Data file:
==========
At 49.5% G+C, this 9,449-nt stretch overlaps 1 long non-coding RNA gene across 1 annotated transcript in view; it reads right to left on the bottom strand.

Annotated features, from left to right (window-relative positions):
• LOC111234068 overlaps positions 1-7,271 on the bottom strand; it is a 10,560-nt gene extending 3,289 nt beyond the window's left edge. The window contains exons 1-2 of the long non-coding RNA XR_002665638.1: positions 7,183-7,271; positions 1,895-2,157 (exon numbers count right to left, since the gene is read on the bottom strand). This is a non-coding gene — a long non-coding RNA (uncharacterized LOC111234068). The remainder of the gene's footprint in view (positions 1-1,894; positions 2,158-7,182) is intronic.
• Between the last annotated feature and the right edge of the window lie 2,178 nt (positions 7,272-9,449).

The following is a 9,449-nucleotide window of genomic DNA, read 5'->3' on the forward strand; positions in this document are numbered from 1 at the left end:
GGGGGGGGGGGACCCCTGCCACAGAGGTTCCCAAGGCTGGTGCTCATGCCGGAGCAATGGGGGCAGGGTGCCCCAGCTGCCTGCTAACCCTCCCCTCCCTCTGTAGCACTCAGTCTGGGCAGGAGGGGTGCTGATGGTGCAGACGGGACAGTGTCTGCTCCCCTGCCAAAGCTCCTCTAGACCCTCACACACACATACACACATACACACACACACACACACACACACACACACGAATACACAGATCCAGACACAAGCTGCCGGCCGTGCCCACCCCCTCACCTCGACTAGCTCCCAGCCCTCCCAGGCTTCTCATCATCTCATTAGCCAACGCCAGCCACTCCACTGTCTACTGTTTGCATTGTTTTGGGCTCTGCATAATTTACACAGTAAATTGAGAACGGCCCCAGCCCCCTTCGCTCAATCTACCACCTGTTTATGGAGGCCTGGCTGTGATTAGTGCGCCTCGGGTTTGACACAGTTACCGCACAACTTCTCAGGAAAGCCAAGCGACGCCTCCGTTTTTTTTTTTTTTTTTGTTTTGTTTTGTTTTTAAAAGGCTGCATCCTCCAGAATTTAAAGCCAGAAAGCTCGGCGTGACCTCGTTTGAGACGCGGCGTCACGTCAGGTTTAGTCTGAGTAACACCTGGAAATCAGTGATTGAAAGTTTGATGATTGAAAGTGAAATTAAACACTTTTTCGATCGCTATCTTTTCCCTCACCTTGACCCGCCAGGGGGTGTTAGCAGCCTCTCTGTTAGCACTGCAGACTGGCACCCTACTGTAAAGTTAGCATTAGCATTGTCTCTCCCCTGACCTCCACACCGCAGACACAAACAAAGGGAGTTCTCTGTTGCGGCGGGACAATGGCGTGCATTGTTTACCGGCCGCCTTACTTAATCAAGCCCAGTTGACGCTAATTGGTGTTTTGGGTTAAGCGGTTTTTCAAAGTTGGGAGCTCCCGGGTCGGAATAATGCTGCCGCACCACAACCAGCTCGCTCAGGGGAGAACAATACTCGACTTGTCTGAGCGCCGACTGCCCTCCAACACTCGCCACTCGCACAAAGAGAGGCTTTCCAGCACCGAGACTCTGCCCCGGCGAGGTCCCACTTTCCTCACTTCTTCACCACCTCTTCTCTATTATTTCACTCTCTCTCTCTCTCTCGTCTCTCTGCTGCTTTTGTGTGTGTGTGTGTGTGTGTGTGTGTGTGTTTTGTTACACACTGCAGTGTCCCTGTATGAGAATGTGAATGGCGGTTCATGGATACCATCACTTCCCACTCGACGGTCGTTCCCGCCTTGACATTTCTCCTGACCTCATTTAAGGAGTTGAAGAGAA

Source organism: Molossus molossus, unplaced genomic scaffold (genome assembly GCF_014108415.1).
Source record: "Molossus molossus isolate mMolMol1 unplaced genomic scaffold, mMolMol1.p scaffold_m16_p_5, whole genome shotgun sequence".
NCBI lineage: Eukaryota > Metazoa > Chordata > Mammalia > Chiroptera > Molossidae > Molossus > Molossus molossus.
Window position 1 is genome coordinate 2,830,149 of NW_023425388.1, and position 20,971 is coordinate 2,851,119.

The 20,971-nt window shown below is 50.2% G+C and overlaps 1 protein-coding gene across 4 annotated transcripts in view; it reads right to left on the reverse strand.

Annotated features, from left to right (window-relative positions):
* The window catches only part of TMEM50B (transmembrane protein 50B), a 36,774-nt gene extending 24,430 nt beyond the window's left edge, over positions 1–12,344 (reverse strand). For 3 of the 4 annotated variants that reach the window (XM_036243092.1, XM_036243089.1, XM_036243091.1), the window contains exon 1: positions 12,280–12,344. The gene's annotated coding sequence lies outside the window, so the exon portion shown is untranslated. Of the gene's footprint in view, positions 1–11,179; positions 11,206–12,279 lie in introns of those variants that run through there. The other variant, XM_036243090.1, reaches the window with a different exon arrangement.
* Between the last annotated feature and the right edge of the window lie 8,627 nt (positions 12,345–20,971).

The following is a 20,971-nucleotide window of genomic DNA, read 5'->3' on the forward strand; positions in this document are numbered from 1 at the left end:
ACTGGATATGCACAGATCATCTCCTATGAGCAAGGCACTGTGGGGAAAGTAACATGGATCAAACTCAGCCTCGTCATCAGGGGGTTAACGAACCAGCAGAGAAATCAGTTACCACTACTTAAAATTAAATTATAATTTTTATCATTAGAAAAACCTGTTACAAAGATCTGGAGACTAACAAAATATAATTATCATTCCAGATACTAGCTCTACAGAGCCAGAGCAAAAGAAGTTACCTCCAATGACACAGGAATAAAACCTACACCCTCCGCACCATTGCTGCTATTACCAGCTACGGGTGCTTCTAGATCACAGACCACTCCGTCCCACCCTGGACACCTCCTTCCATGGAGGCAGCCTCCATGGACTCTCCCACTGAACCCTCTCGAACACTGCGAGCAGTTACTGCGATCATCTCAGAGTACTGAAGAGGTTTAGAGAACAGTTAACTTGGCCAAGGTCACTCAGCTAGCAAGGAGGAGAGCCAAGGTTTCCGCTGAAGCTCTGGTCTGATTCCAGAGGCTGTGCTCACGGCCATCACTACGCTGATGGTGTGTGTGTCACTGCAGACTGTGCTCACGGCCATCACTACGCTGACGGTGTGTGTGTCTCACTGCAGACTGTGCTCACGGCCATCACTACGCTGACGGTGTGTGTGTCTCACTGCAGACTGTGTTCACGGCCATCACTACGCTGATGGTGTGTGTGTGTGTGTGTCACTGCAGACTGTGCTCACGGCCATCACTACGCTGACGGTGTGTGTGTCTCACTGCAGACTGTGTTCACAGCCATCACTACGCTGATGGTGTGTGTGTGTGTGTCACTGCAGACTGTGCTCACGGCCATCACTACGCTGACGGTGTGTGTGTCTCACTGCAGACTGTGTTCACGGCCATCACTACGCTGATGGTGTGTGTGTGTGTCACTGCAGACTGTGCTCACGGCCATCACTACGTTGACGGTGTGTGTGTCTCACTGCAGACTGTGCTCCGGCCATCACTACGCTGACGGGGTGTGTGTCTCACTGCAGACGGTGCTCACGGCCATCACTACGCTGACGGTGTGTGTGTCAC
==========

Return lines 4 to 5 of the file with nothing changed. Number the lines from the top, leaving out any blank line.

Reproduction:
• Between the last annotated feature and the right edge of the window lie 2,178 nt (positions 7,272-9,449).

The following is a 9,449-nucleotide window of genomic DNA, read 5'->3' on the forward strand; positions in this document are numbered from 1 at the left end: